Happy Valley Beijing

27th May 2011

The taxi journey from Beijing Airport to Happy Valley took the better part of an hour, but despite the time involved the overall fare was the equivalent of just over ten euro. Perhaps the Chinese authorities deliberately subsidise taxi fares in order to compensate for the near-death experience enjoyed by all passengers; whatever the case, it was a relief to step out onto the footpath at my destination.

The process of purchasing a ticket and entering the park was relatively painless, though it was slowed somewhat by two students in front of me looking for discounted tickets (only available to the locals). For whatever reason it was necessary to peruse their ID booklets in detail, and the same process was repeated by no fewer than four staff members; the ticket sales lady, a security guard, and two different staff at the turnstiles.

Extreme Rusher

The new attraction this year is Extreme Rusher (#1621), a launched coaster from S&S, and it's a winner. The ride begins with a surprisingly fast drop out of the station leading to a launch track, where a catch mechanism driven by compressed air is used to accelerate the train to its top speed. From there riders are taken through some wickedly intense moments, one particular highlight being a sharp directional change just before the brake run that manages to provide airtime and lateral forces simultaneously. The train introduces a new lapbar design which is very comfortable without being oppressive; there are ankle guards but for me at least they didn't restrict my movement at all. The track quality is pretty smooth too, with only an occasional amount of jarring.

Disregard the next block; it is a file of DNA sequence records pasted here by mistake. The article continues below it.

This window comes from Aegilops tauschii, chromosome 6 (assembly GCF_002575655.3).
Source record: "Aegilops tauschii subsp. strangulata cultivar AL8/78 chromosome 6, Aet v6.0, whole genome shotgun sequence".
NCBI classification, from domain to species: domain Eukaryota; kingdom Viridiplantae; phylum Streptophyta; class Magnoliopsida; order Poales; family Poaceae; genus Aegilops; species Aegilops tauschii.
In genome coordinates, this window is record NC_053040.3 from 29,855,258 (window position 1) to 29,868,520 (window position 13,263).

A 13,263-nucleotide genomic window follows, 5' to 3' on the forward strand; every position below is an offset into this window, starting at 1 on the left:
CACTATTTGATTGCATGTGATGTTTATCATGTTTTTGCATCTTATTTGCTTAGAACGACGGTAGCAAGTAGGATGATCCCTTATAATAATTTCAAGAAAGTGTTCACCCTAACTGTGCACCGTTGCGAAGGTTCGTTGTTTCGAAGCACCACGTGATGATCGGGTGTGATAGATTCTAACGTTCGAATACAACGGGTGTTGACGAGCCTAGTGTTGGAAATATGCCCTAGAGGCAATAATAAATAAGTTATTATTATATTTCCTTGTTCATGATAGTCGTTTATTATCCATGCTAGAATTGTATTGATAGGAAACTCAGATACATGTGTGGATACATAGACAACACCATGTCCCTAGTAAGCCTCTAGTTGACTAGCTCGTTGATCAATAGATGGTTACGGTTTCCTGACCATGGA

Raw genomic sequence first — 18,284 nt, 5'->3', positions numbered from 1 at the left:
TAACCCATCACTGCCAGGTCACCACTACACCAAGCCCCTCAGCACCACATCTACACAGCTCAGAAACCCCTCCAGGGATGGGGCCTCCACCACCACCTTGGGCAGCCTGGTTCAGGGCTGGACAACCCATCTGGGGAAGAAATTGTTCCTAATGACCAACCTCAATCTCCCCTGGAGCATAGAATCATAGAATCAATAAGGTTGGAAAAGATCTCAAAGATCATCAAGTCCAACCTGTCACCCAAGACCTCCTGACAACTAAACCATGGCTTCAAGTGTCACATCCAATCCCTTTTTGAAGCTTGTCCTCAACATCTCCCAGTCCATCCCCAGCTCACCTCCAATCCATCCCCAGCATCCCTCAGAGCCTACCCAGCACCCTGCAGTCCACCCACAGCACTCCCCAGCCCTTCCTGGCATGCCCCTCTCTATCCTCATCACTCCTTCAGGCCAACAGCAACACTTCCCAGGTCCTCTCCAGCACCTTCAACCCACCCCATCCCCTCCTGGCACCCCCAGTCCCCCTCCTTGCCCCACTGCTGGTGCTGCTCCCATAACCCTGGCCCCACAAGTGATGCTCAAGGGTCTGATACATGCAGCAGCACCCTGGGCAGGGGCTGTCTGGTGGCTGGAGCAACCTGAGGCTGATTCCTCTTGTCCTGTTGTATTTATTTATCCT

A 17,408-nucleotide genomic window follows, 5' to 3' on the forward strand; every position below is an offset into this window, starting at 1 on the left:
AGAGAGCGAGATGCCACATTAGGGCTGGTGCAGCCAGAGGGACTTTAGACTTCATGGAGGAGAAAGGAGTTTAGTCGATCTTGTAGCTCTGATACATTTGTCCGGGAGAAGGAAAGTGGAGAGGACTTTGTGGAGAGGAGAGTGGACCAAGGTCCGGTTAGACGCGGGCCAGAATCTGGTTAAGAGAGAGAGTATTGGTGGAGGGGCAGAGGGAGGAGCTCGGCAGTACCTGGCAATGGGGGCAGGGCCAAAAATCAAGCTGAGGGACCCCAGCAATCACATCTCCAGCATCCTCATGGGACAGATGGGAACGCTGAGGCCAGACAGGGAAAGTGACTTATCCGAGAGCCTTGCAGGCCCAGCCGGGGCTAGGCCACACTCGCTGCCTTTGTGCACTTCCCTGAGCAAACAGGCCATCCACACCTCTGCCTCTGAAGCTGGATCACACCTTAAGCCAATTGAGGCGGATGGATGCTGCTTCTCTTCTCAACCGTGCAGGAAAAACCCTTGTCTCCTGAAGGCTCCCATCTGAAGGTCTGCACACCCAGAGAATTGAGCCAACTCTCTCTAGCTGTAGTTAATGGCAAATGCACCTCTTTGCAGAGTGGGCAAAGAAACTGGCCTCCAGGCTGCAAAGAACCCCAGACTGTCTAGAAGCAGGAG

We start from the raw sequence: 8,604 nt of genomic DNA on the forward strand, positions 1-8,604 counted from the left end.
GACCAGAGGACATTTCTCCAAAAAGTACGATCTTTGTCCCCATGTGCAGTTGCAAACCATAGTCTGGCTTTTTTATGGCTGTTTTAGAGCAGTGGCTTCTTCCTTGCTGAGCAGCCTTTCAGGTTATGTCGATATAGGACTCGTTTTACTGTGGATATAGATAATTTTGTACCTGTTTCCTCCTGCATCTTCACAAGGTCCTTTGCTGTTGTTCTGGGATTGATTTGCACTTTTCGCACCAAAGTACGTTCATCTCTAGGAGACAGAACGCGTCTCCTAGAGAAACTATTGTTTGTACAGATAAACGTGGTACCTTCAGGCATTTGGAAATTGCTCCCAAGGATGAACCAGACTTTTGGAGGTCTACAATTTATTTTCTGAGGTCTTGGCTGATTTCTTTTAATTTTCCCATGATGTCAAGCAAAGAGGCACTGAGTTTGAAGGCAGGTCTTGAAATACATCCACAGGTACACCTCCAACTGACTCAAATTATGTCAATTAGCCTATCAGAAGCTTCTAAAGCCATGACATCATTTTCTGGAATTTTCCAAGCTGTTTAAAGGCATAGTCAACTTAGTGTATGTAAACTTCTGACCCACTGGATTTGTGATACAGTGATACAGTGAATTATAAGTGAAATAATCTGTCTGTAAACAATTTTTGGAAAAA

The only difficulty I have with the ride was the way it was operated today. The park was open today for thirteen hours beginning first thing in the morning, so why on earth was their new signature coaster open for less than half that window? I've never been a fan of staggered openings at the best of times, but operating a brand new attraction for a few hours of the day only is simply unacceptable. There was an three quarter hour long queue for the ride at closing time, as there had been for several hours, indicating that many more people would have ridden if given the chance.

It was while queueing for this ride that I was treated to some light entertainment; a young lady started yelling for her friends who were sitting some distance away. Getting no response, she persuaded a security guard to lend his megaphone, which still garnered no response despite excited jabbering in high velocity Chinese. She never did manage to make contact, though her antics amused everyone else within earshot. On an unrelated note, it was surprising to see the park selling fully loaded water pistols, of the super-soaker variety. I wondered for a while whether I might be able to use one to short-circuit the speaker system in the Harvest Time (#1622) queue line; the ninety minute wait (for a Golden Horse spinner, yes, I know) was punctuated every few moments by a repetition of the ride rules at a volume on the very edge of the pain threshold.

With the new coaster this year it was perhaps no surprise to discover the magnificent Crystal Wings was a walk-on. More by luck than judgement I found myself in the back row, remembering just a little too late how intense the pretzel loop is from that seat. This marked my last coaster of the day; I spent the remainder of my visit taking photographs.

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Happy Valley Beijing

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